Nearly 300 armed American forces are being deployed in Iraq to secure U.S. assets and to stop fast-moving Islamic insurgents.
According to AP reports, U.S. President Barack Obama met with his national security team on Monday evening to make a decision on an array of options including deployment of special forces or airstrikes for stopping ISIS militants' advance towards the capital city, Baghdad.
According to reports, the U.S. announced yesterday that up to 275 military personnel are to be sent to Iraq to provide security and support for U.S. personnel and its embassy in Baghdad. The reports also stated that 170 U.S. soldiers already arrived in Iraq were armed to fight ISIS militants. According to officials, about 100 additional military forces most likely in Kuwait, were put on standby in order to be used for airfield management, security and logistics support.
Considering the security threats in the region, the U.S. also announced yesterday that they would begin evacuating U.S staff from Baghdad and relocating them to safer areas due to ongoing violent advances by the militant group ISIS. It was announced that some staff will be sent to U.S. consulates in the southern port city of Basra, and the northern Kurdish regional capital of Irbil, both of which have been insulated from the recent unrest. Others would be flown to the U.S. embassy in Amman.
As militant groups bent on continuing their march forward, Iran and the U.S., old adversaries, share a common interest over the security situation in Iraq, favoring the stability of the region through the possibility of holding direct talks between the U.S. and Iran to resolve the crisis.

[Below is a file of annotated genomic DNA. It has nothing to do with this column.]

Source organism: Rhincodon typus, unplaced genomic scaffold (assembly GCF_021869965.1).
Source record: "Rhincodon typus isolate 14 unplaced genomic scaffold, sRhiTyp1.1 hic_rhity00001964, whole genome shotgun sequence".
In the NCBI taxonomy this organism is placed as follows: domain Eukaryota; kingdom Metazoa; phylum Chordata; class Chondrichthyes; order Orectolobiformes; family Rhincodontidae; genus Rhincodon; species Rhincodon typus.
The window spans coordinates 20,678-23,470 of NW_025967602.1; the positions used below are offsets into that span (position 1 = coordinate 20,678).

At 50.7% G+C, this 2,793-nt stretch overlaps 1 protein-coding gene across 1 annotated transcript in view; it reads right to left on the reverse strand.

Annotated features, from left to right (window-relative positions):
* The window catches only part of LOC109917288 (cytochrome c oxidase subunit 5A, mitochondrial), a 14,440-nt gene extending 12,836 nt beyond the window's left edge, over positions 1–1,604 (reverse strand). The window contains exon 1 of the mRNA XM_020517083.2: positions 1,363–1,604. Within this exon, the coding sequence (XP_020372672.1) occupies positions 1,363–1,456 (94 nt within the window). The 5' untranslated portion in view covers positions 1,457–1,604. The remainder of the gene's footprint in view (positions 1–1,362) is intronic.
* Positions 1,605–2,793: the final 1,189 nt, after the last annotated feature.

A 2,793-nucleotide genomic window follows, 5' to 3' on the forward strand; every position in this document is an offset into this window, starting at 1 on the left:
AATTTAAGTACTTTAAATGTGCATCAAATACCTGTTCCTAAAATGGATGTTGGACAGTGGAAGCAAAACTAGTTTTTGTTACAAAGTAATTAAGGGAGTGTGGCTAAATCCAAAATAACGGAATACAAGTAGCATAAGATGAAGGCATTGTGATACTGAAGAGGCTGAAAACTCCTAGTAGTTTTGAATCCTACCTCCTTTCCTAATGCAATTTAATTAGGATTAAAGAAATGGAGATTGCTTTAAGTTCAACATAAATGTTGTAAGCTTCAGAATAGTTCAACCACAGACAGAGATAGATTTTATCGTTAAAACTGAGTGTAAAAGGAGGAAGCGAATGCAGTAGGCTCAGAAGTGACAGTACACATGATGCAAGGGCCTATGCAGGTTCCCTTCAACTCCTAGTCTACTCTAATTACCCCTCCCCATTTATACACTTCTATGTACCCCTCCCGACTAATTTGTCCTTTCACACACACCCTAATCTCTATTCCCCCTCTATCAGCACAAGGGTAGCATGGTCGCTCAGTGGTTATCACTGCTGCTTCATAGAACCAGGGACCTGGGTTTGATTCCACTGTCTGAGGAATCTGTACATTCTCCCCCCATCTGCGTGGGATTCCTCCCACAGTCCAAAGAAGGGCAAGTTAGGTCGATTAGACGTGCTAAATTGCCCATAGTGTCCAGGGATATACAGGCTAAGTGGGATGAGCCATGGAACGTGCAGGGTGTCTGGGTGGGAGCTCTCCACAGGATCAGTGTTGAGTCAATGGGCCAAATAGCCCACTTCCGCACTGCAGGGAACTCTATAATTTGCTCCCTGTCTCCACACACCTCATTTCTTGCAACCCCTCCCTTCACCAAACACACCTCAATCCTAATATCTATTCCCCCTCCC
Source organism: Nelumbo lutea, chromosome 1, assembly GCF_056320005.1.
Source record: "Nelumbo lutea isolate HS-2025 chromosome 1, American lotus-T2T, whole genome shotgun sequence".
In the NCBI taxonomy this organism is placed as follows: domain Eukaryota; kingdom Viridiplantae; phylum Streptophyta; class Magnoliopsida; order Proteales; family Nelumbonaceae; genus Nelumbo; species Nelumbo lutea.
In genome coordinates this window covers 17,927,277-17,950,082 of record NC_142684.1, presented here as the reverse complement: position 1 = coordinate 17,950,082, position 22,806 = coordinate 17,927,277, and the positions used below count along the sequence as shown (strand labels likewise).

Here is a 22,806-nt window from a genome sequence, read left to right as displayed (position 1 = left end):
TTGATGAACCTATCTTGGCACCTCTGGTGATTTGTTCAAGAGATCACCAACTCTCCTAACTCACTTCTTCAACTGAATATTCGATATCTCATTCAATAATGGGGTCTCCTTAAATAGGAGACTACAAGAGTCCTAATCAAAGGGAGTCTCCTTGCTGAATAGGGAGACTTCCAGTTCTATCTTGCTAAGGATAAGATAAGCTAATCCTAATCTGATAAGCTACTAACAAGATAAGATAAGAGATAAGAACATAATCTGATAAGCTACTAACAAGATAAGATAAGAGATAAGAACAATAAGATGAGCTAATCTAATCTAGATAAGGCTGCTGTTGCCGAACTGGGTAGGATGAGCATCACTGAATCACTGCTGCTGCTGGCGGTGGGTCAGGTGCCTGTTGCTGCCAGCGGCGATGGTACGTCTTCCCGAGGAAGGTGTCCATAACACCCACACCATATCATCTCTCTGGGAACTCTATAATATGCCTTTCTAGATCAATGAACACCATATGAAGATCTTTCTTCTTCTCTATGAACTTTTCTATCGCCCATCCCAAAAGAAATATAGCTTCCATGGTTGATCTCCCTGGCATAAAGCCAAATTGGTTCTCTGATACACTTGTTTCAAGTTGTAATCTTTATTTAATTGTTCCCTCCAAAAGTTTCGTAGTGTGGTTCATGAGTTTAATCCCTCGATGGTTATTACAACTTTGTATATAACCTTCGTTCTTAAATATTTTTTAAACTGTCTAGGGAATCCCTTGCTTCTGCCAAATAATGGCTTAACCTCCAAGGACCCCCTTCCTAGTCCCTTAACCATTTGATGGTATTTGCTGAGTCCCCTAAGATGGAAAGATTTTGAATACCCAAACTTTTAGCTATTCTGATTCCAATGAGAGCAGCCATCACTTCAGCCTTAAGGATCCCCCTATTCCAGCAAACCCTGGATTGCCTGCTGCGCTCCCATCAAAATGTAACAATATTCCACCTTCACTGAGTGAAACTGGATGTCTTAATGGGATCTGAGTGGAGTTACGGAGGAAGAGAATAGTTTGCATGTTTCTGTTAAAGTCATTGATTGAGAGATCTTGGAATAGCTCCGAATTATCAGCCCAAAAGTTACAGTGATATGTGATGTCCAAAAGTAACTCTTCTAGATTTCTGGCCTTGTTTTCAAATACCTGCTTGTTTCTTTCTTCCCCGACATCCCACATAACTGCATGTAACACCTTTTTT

While Washington announced they are considering the possibility that Washington and Tehran might coordinate military operations in Iraq, Iranian officials denied yesterday that Iran had sent troops to Iraq to confront militants in the north of the country.
The chairman of Iran's Foreign Affairs and Defense Committee, Aladdin Burucerdi said "The terrorist group, ISIS, will certainly be defeated," adding that "The Iraqi government and the people, they alone have the power to counter terrorists and they do not need external intervention." However, Iranian security sources had announced last Friday that Iranian Revolutionary Guard forces helped Iraqi security forces to retake some of northern Iraq's key cities under control. It was also stated that Iran has opposed any possible foreign military intervention in the Shiite-led Iraqi government, asserting that Baghdad with considerable military support would be able to repel militants' attacks that endanger the Iraqi national unity.
According to the latest reports, the fast advance of ISIS militants has continued incessantly during the day. Iraqi government forces were engaged in heavy clashes with Sunni insurgents. As the insurgents come closer to Baghdad, the reports stated that the city of Baquba, just 60km (37 miles) from Baghdad was seized by the insurgents. During the heavy fighting between government forces and militants, 44 prisoners were reportedly killed at a police station in the city. With militants having declared they will push on towards Baghdad, there has been a growing security threat around the country.
The ongoing ISIS militants' onslaught has displaced hundreds of thousands of people especially in northern provinces after the takeover of Mosul by the militants, thereby sparking fears that the country would be torn apart.
Considering the fear for spreading violence in Iraq, UN Secretary-General Ban Ki-moon marked yesterday the increase in sectarian violence between Sunni and Shiia Muslims that was instigated by the ISIS heavy attacks. "I am deeply concerned about the rapidly deteriorating security situation in Iraq, including the reports of mass summary executions by the Islamic State of Iraq and the Levant," said Ban, calling for Iraqi government of Prime Minister Nouri al-Maliki to take measures for stopping the ISIS advance. The group aimed to establish a Sunni majority region covering Iraq, later expanding to include Syria. As the group has been acting independently, after al-Qaeda cut off all ties to ISIS in February 2014, it is claimed that the group has been maintaining a strained relationship with other rebels groups fighting the Assad regime in Syria. Regarding ISIS' strongholds in rebel-held and contested areas, the group has been disreputed due to their brutal attacks in a number of towns close to the Turkish border in the north of Iraq.
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